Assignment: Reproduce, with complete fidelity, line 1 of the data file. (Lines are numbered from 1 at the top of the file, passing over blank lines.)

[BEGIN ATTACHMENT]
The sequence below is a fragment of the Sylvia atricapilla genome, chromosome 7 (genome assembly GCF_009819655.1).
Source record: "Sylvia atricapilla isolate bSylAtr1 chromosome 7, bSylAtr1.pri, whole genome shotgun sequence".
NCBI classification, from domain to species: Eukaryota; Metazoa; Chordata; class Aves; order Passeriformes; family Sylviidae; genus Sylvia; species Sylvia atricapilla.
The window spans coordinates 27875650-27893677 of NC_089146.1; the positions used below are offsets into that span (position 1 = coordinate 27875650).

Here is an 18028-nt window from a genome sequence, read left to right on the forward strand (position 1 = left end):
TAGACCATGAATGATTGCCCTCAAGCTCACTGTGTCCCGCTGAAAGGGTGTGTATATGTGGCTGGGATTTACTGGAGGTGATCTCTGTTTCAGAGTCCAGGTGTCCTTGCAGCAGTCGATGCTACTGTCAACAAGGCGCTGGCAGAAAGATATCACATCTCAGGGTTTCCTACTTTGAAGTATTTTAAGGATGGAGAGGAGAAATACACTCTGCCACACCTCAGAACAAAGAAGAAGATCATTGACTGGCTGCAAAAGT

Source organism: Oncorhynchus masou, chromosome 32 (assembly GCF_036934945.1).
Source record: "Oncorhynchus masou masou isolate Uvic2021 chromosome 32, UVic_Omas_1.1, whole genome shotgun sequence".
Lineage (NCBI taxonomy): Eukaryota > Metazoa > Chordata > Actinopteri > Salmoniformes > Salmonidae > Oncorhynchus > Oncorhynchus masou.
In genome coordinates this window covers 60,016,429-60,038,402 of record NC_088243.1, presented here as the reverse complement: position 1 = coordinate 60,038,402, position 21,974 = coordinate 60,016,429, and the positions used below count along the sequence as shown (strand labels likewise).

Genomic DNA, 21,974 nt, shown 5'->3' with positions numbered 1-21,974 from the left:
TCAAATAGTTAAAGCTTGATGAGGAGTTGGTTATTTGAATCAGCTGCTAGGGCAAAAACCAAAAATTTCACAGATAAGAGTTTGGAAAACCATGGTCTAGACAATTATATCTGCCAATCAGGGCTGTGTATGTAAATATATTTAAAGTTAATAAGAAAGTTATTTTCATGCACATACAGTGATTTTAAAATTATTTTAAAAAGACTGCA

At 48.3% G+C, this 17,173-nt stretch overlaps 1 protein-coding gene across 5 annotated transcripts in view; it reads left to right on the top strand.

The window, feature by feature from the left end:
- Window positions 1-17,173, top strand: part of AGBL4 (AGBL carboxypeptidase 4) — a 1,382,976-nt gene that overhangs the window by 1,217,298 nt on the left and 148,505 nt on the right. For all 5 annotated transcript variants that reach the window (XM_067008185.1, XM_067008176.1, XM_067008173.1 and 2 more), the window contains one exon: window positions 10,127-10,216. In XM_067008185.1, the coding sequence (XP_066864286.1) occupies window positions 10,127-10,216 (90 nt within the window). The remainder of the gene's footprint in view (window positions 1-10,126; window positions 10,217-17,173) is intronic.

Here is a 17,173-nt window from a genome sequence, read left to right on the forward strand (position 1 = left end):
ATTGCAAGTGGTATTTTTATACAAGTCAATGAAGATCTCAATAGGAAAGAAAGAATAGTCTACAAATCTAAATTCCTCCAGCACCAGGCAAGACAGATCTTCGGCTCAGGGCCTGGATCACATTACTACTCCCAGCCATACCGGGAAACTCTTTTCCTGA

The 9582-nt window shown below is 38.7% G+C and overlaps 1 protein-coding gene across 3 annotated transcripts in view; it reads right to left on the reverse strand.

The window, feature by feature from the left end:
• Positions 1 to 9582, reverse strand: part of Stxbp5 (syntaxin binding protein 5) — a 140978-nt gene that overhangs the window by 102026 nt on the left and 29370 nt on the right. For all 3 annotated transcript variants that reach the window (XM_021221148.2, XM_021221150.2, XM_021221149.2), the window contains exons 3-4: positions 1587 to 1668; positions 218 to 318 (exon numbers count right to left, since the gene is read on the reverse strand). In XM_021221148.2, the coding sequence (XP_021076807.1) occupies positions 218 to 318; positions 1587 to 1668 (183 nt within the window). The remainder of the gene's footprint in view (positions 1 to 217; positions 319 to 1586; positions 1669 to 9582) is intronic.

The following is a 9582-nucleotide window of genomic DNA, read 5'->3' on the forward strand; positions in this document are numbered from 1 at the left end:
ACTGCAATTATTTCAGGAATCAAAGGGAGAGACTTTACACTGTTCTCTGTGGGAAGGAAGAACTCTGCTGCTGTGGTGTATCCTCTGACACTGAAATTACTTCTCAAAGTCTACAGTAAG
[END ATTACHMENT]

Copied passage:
The sequence below is a fragment of the Sylvia atricapilla genome, chromosome 7 (genome assembly GCF_009819655.1).